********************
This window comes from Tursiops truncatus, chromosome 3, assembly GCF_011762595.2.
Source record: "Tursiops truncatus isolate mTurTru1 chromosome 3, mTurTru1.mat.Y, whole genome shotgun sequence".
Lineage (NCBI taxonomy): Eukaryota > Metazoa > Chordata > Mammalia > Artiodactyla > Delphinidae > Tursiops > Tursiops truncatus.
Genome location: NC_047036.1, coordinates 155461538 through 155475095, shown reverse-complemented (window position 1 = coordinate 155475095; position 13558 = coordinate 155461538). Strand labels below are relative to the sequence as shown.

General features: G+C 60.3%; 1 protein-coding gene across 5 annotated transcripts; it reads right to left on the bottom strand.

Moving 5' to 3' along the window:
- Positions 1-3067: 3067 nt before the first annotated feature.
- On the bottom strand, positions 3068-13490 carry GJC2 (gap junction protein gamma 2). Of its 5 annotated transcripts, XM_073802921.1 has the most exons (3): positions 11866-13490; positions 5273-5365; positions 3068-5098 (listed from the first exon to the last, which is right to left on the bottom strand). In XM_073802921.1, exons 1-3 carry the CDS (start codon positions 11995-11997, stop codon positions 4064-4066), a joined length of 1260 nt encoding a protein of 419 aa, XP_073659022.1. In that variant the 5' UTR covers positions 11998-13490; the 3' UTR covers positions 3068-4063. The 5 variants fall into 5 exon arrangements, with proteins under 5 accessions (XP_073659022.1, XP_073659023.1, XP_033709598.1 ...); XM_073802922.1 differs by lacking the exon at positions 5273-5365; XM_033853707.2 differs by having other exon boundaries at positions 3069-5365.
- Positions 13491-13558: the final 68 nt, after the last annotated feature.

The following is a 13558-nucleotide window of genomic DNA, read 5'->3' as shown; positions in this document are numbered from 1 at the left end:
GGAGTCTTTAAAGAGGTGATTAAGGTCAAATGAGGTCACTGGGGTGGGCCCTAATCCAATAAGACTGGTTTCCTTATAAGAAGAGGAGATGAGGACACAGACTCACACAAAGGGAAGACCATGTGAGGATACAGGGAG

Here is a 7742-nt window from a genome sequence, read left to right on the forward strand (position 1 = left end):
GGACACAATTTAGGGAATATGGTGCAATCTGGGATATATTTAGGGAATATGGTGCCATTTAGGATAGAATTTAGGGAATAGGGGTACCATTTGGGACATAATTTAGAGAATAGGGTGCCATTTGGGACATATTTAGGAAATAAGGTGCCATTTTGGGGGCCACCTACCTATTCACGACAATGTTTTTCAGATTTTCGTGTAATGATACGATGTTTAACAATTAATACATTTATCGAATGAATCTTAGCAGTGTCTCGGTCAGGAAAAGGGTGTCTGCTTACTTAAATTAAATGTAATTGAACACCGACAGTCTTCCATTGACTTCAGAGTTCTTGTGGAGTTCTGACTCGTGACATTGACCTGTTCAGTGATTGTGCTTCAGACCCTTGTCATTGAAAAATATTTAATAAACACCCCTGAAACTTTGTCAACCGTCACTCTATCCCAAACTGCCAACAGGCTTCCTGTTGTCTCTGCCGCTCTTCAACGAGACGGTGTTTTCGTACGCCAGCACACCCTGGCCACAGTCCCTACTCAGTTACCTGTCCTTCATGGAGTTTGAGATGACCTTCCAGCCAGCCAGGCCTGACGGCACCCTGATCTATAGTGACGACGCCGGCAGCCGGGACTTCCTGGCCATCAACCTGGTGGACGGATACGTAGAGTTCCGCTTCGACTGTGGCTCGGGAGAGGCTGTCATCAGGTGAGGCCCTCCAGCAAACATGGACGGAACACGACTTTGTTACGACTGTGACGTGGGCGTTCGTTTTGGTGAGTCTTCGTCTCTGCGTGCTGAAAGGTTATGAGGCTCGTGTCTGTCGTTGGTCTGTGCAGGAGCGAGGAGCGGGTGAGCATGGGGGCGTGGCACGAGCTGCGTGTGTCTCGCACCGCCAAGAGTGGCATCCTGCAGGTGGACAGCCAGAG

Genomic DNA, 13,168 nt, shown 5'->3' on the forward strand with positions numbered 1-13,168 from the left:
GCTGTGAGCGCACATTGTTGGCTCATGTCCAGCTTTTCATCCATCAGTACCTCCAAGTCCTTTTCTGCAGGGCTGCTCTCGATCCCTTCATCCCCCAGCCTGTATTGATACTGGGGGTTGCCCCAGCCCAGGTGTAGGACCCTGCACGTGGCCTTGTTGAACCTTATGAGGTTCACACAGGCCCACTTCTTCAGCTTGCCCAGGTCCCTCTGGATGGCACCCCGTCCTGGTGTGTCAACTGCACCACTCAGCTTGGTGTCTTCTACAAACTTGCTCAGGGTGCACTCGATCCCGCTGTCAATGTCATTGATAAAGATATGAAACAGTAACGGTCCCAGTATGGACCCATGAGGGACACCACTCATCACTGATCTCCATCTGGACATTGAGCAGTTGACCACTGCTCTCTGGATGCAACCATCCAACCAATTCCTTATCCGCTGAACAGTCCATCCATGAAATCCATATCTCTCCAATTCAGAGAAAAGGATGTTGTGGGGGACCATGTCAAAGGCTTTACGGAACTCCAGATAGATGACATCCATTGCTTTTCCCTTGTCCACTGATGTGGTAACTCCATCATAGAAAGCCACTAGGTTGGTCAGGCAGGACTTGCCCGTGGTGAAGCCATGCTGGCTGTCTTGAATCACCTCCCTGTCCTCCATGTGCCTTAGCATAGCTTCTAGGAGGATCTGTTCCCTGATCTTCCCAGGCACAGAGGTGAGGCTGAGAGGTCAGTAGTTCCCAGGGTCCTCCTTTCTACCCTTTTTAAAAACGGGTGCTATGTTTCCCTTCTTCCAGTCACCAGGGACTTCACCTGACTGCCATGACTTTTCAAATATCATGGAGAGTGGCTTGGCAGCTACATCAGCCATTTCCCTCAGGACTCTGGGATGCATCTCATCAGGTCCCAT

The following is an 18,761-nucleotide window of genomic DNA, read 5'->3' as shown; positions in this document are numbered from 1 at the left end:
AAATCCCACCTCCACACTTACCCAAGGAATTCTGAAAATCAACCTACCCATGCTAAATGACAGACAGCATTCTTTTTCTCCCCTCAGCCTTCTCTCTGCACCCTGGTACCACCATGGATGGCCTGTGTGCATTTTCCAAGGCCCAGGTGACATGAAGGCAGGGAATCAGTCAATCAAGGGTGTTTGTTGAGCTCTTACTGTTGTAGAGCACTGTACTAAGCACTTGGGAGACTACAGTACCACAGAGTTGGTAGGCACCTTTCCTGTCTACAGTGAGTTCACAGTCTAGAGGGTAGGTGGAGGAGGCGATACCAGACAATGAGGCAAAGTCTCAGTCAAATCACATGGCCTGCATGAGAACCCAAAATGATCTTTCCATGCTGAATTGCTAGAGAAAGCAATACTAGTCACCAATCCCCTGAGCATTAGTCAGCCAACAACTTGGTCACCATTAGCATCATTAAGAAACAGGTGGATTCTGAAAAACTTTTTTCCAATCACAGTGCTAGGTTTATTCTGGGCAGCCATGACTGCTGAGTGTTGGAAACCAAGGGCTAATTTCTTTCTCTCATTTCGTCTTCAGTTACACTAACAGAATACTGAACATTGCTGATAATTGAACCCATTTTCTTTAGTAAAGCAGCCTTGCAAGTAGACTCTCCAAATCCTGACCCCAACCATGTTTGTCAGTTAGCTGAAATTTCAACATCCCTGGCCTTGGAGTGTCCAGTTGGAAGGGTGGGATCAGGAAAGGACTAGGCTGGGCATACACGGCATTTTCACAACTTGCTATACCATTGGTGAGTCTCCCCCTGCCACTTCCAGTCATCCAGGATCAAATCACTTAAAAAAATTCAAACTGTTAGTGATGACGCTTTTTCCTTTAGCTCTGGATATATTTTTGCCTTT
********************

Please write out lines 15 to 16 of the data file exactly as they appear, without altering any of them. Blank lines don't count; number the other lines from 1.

GCTGTGAGCGCACATTGTTGGCTCATGTCCAGCTTTTCATCCATCAGTACCTCCAAGTCCTTTTCTGCAGGGCTGCTCTCGATCCCTTCATCCCCCAGCCTGTATTGATACTGGGGGTTGCCCCAGCCCAGGTGTAGGACCCTGCACGTGGCCTTGTTGAACCTTATGAGGTTCACACAGGCCCACTTCTTCAGCTTGCCCAGGTCCCTCTGGATGGCACCCCGTCCTGGTGTGTCAACTGCACCACTCAGCTTGGTGTCTTCTACAAACTTGCTCAGGGTGCACTCGATCCCGCTGTCAATGTCATTGATAAAGATATGAAACAGTAACGGTCCCAGTATGGACCCATGAGGGACACCACTCATCACTGATCTCCATCTGGACATTGAGCAGTTGACCACTGCTCTCTGGATGCAACCATCCAACCAATTCCTTATCCGCTGAACAGTCCATCCATGAAATCCATATCTCTCCAATTCAGAGAAAAGGATGTTGTGGGGGACCATGTCAAAGGCTTTACGGAACTCCAGATAGATGACATCCATTGCTTTTCCCTTGTCCACTGATGTGGTAACTCCATCATAGAAAGCCACTAGGTTGGTCAGGCAGGACTTGCCCGTGGTGAAGCCATGCTGGCTGTCTTGAATCACCTCCCTGTCCTCCATGTGCCTTAGCATAGCTTCTAGGAGGATCTGTTCCCTGATCTTCCCAGGCACAGAGGTGAGGCTGAGAGGTCAGTAGTTCCCAGGGTCCTCCTTTCTACCCTTTTTAAAAACGGGTGCTATGTTTCCCTTCTTCCAGTCACCAGGGACTTCACCTGACTGCCATGACTTTTCAAATATCATGGAGAGTGGCTTGGCAGCTACATCAGCCATTTCCCTCAGGACTCTGGGATGCATCTCATCAGGTCCCAT

The following is an 18,761-nucleotide window of genomic DNA, read 5'->3' as shown; positions in this document are numbered from 1 at the left end: